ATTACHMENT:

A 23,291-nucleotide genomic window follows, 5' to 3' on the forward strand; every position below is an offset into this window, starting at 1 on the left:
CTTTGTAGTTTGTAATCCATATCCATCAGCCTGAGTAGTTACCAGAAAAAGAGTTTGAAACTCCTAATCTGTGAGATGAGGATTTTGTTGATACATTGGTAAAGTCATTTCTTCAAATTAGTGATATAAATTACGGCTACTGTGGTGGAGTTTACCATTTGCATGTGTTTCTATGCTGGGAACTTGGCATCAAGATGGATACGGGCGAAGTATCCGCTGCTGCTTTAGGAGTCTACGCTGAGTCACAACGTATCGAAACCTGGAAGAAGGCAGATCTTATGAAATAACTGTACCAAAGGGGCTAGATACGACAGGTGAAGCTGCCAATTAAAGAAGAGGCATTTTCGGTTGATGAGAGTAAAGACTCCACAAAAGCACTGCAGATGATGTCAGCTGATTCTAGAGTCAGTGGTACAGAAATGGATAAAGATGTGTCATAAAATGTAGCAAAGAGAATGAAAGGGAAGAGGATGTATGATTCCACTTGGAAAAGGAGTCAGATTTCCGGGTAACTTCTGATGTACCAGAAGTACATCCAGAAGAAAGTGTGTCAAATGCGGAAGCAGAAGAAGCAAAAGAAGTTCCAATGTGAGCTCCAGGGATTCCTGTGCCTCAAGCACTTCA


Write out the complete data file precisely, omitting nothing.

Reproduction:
A 23,291-nucleotide genomic window follows, 5' to 3' on the forward strand; every position below is an offset into this window, starting at 1 on the left:
CTTTGTAGTTTGTAATCCATATCCATCAGCCTGAGTAGTTACCAGAAAAAGAGTTTGAAACTCCTAATCTGTGAGATGAGGATTTTGTTGATACATTGGTAAAGTCATTTCTTCAAATTAGTGATATAAATTACGGCTACTGTGGTGGAGTTTACCATTTGCATGTGTTTCTATGCTGGGAACTTGGCATCAAGATGGATACGGGCGAAGTATCCGCTGCTGCTTTAGGAGTCTACGCTGAGTCACAACGTATCGAAACCTGGAAGAAGGCAGATCTTATGAAATAACTGTACCAAAGGGGCTAGATACGACAGGTGAAGCTGCCAATTAAAGAAGAGGCATTTTCGGTTGATGAGAGTAAAGACTCCACAAAAGCACTGCAGATGATGTCAGCTGATTCTAGAGTCAGTGGTACAGAAATGGATAAAGATGTGTCATAAAATGTAGCAAAGAGAATGAAAGGGAAGAGGATGTATGATTCCACTTGGAAAAGGAGTCAGATTTCCGGGTAACTTCTGATGTACCAGAAGTACATCCAGAAGAAAGTGTGTCAAATGCGGAAGCAGAAGAAGCAAAAGAAGTTCCAATGTGAGCTCCAGGGATTCCTGTGCCTCAAGCACTTCA